Biogen originally abandoned the drug after a futility analysis suggested it was ineffective. But when it examined a larger data set, it found patients taking a higher dose “experienced significant benefits on measures of cognition and function such as memory, orientation, and language”.
Craig Garthwaite, professor of hospital and health services at Northwestern University, says it is “terrible” that the FDA has bowed to patient pressure groups and not listened to its scientific advisers. He says he is “puzzled” by “this idea that even if we don’t know or even if it doesn’t work we should try it to give people hope”.
Yet experts believe health insurers are likely to feel obliged to cover the drug now it has been approved by the FDA. In an unexpected twist, the regulator approved it for all patients with the condition — rather than just for those with the early stage of the disease, who were studied in the clinical trial.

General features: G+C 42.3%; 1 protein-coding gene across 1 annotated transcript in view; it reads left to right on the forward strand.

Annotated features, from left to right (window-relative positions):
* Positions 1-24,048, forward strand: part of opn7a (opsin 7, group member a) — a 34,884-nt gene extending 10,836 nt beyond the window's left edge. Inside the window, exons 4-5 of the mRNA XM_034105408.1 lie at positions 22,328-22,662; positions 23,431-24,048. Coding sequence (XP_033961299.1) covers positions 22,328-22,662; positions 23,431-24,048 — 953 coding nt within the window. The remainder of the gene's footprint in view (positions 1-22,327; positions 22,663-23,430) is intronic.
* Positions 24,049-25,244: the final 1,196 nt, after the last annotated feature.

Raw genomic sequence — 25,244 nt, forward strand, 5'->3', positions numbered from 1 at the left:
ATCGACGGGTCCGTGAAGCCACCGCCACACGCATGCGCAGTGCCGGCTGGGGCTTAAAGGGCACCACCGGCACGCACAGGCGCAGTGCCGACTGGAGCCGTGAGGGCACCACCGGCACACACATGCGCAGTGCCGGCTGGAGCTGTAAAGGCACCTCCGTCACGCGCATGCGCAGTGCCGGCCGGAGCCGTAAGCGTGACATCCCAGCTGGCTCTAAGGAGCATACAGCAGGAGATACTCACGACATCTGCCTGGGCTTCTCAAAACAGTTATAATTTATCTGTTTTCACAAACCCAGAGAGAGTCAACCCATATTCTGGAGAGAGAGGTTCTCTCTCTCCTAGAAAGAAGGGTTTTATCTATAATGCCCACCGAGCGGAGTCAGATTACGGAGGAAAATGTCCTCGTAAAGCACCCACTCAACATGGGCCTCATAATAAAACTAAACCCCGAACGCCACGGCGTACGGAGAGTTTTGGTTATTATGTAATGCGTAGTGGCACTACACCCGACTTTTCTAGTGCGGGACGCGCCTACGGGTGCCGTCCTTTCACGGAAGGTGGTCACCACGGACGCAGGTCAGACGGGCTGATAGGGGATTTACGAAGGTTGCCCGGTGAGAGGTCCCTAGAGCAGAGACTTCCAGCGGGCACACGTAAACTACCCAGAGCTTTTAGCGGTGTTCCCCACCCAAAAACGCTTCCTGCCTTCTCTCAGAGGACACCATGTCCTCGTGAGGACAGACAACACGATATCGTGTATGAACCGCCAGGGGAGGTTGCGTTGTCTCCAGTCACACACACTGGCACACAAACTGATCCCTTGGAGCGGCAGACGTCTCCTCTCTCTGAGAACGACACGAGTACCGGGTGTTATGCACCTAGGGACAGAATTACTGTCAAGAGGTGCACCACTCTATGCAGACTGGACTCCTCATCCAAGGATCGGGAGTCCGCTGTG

Most US patients will be on Medicare, the public health insurer for the over 65s, which Biogen told investors it expects to cover the “vast majority” of patients. Some experts predict it will quickly become Medicare’s largest expenditure for physician-administered drugs.
The potential costs go well beyond just the medicine. The exigencies of administering it look set to challenge established patterns of caring for those with dementia, creating a need for different kinds of staff and expensive equipment not typically associated with treating the disease.
The cost of the intravenous infusion of the medicine, radiology and imaging could add between $2,000 and $15,000 or even more on top of the drug’s pricetag, according to estimates from Premier, a group that represents more than 4,000 US hospitals.
David Thomas, head of policy for Alzheimer’s Research UK, says that “a lot of care for people with dementia [in the UK] is done from memory clinics, which are largely staffed by old-age psychiatrists”. Unlike a neurologist, these doctors “often don’t have experience of the diagnostics and monitoring required to administer disease modifying treatments”.